"I scan through the familiar terrain married, mother, 35C... until I come to the final section... She's written: `I volunteer as a pediatric AIDS worker, which I consider a great honor,' " details Ueland, as he notes yet another ironic, cultural incongruity in his job as the house reporter for Playboy's six-month national search for Playmate of the Millennium. If "35C" and "pediatric AIDS worker" seems to be a contradiction, so is Ueland and his job. He says he's "never been the Playboy guy," and he appears to have gotten this gig because, while working on his novel, he wrote a humorous article about his sexual insecurities entitled "Trials of a Gay-Seeming Straight Male." Indeed, Ueland writes at length here about his therapy sessions dealing with his identity crisis as a heterosexual male who desires women outside of the Playboy paradigm. When Ueland is at his best, this sometimes shapeless, on-the-road memoir crackles with fine, mordant observations, and he can astutely communicate his emotional disjuncture with this project: "I really am invisible, standing in the middle of the crowd. I watch mutely." But too often Ueland's epiphanies feel slightly shop-worn: "These girls, the Myras, Mollys, and Hesters you know what? I'm like them. They're just likable." Frequent name-dropping (Graham Greene, John Updike, Norman Mailer, Ernest Hemingway), while ironic, looks silly. In the end, Ueland learns that being a heterosexual male doesn't mean being a womanizer, but while his journey is often entertaining, it doesn't yield surprising insights. Agent, Laura Dail. (Nov.) Forecast: Ads in Sports Illustrated and blurbs from John Leguizamo and Nerve.com founder Rufus Griscom will target this memoir's audience, and one can only imagine what a book release party for the media might be like (Warner hasn't said anything yet). But will guys respond? The cover art which is suggestive but not quite titillating might help. Copyright 2002 Cahners Business Information.
Frustrated novelist and self-described "Gay-Seeming Straight Male" Ueland is tapped to write a daily dispatch describing his adventures on Playboy's "Playmate 2000" search bus.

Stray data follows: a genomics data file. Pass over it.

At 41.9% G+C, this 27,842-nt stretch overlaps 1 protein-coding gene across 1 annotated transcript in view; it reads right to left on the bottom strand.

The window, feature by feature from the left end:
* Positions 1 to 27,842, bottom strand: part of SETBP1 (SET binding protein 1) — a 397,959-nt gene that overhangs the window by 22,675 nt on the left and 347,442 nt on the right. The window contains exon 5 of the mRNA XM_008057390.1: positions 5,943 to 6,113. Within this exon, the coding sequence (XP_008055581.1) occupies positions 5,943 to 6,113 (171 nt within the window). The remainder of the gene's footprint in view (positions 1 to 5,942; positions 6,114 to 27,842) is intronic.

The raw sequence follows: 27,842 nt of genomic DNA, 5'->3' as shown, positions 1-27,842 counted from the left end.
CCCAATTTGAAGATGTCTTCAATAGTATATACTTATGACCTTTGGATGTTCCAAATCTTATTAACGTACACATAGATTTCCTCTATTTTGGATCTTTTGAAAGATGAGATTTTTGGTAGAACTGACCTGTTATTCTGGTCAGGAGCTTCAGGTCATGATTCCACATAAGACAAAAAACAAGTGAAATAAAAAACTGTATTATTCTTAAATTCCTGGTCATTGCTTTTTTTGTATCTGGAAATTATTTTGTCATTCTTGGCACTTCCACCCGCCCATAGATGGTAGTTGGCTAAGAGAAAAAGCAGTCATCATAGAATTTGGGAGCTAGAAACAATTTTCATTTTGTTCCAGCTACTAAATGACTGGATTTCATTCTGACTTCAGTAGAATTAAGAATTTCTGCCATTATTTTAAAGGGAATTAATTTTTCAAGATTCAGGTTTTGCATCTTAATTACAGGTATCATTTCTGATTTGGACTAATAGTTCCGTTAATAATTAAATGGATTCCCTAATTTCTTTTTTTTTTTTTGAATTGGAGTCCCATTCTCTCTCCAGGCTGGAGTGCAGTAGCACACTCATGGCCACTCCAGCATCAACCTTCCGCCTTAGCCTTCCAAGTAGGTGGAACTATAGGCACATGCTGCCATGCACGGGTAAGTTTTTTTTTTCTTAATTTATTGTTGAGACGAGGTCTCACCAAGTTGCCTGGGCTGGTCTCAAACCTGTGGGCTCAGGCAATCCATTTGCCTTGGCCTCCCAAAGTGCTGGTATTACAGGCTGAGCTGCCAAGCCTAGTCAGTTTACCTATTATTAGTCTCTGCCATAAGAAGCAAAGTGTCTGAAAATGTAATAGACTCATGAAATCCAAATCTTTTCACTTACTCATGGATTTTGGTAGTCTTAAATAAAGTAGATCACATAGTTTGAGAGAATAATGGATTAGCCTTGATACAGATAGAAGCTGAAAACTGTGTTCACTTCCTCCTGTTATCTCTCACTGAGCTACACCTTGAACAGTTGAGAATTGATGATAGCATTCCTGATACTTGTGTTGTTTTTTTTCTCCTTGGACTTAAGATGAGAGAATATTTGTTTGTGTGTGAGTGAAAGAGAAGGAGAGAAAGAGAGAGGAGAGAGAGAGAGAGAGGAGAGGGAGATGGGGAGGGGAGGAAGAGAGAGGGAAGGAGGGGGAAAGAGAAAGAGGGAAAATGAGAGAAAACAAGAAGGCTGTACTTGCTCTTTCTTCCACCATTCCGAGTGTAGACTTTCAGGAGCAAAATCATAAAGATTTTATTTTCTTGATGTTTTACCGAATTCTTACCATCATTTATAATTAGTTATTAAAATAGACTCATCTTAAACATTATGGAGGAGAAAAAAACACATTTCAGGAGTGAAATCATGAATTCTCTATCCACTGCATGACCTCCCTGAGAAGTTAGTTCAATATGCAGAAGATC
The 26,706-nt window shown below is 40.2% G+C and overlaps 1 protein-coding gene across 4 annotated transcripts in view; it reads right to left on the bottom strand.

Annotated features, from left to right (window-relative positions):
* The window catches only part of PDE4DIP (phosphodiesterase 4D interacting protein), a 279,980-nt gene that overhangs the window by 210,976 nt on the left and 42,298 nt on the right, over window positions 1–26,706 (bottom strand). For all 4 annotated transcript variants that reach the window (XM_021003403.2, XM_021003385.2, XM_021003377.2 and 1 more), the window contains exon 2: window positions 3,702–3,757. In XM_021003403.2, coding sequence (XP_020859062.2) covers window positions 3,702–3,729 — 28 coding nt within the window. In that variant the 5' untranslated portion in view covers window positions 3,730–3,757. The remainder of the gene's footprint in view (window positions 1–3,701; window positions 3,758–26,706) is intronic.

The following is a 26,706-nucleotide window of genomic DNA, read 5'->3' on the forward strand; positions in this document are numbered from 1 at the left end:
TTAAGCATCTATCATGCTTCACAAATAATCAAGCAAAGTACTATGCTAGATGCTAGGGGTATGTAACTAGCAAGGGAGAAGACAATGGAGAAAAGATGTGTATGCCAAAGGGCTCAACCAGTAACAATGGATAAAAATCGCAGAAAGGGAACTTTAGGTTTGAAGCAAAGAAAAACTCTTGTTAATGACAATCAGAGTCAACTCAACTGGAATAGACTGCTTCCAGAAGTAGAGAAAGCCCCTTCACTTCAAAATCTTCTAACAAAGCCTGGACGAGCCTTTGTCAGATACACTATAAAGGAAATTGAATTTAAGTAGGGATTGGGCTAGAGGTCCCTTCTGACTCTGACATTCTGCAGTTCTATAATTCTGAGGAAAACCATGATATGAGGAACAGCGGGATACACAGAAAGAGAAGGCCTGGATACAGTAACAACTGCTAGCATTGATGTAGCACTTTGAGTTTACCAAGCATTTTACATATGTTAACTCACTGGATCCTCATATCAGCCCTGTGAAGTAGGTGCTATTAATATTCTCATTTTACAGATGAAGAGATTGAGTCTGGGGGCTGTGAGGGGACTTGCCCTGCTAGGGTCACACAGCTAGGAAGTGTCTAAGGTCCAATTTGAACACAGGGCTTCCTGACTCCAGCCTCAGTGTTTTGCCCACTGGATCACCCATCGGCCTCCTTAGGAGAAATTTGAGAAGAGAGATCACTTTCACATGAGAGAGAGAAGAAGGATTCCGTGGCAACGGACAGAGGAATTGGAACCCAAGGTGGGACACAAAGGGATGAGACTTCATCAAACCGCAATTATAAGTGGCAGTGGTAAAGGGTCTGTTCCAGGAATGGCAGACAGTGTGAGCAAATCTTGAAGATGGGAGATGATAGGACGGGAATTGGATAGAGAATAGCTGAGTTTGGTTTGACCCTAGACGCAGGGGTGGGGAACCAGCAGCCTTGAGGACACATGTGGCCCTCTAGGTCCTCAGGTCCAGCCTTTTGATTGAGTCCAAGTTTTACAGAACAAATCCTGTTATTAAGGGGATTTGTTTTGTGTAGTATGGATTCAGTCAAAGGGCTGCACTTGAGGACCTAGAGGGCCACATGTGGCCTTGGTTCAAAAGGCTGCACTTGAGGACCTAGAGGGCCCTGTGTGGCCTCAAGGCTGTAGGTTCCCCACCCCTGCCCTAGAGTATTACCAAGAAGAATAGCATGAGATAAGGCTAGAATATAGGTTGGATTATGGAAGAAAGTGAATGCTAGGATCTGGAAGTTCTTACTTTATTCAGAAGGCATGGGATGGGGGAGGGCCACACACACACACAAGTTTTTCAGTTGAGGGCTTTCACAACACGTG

Despite his concerns that prolonged contact with the Playboy empire may transform him into a "serious pig," 32-year-old Ueland, living in what could charitably be called bohemian poverty and still struggling to find himself, basically lunges at the chance to become the man who other man envy. How? By taking up residence in Playboy’s rolling casting studio, where applicants dreaming of stardom can't wait to get naked on the couch. Accompanied by a stable of Playboy employees (none of whom make much of an impression after 6 months and 300 pages), Ueland morphs from a man who revels in his feminist heritage to a guy who encourages aspiring playmates to flash him their naughty bits in New Orleans alleys, at Niagara Falls, and in front of the Lincoln Memorial—all for the good of his World Wide Web column, of course. Perhaps feeling some sort of obligatory quid pro quo, Ueland reveals himself as well, reeling off accounts of his therapy sessions, his five years of celibacy, his sexual liaisons with a tastefully small number of aspirants who just can't resist him. No one comes off looking good here: not Ueland, who seems equally anxious about his growing comfort with daily anonymous debauchery and the possibility that he won't bed a single Playmate before the search is over; not the (generally very young) women who can think of no other way to escape the tedium of their existence; not the organization that so expertly turns all of this anxiety into a money venture.
Frothy and creepy in equal measures.